“About 40 per cent of people who tried to refinance were unable to do so,’’ Digital Finance Analytics principal Martin North said.
“If you go back a year it was 5 per cent.”
Data from DFA and investment bank UBS show there has been a spike in the number of failed mortgage refinancing applications.
And while those applicants cleared the bar for their original loans, that bar has now become a lot higher, following years of banking reform and the fallout from the banking royal commission. It means borrowers can be stuck, unable to move to lower rates offered by banks
“When people took out the loans there was a lot of widespread fudging of the numbers,’’ chief investment officer with funds management firm, Forager Funds, Steve Johnson said.
While Mr Johnson sympathised with those borrowers, he said he was not in the least bit surprised there had been a recent spike in the number of loan refinancing rejections.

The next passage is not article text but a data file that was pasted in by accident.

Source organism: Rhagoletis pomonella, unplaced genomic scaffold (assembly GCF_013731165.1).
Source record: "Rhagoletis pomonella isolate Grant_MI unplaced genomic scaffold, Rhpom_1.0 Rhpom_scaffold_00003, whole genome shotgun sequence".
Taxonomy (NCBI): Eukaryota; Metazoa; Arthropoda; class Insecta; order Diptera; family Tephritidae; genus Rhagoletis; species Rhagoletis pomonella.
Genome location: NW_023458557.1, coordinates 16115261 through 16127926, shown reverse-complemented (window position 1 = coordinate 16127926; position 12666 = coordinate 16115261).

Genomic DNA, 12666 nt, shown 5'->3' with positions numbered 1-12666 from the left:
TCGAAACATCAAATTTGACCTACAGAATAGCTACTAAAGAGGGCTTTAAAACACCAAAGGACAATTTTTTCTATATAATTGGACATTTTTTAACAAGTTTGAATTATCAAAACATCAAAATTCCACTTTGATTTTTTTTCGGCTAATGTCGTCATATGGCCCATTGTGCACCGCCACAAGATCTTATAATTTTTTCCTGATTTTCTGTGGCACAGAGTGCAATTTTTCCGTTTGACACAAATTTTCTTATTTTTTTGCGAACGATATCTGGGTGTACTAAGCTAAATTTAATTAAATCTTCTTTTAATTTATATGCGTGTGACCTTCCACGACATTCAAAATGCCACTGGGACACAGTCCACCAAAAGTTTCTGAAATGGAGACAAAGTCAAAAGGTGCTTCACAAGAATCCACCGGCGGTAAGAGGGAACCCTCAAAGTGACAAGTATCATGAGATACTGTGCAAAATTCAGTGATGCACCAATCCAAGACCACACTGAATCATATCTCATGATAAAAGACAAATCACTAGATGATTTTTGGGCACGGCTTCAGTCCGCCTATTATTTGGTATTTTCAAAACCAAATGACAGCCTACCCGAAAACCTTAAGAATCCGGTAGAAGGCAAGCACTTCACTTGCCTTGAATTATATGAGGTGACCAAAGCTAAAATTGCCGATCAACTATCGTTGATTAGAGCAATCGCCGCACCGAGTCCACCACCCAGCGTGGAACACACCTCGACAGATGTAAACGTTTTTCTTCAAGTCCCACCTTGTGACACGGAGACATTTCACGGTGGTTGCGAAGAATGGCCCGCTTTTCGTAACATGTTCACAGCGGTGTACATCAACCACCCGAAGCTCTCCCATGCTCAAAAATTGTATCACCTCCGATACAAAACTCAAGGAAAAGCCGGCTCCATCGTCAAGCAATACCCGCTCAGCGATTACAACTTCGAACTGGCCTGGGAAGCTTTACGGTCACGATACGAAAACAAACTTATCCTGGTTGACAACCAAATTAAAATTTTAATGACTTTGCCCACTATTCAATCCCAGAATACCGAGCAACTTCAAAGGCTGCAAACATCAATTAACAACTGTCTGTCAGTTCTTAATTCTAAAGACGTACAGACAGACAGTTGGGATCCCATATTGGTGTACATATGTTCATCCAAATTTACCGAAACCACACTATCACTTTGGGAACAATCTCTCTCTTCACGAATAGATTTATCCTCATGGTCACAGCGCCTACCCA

“It’s a perfectly natural consequence of more conservative lending standards,’’ he said.
“We can either have more conservative lending practices and a massive increase in the number of people being rejected for refinancing, or we can have really loose credit and everybody’s able to refinance.
“You just can’t have one of those things without the other.’’
Mr Johnson said the banking royal commission was behind the loan approval lull.
“It has accelerated it, and made it a lot more dramatic than it otherwise would have been,’’ he said.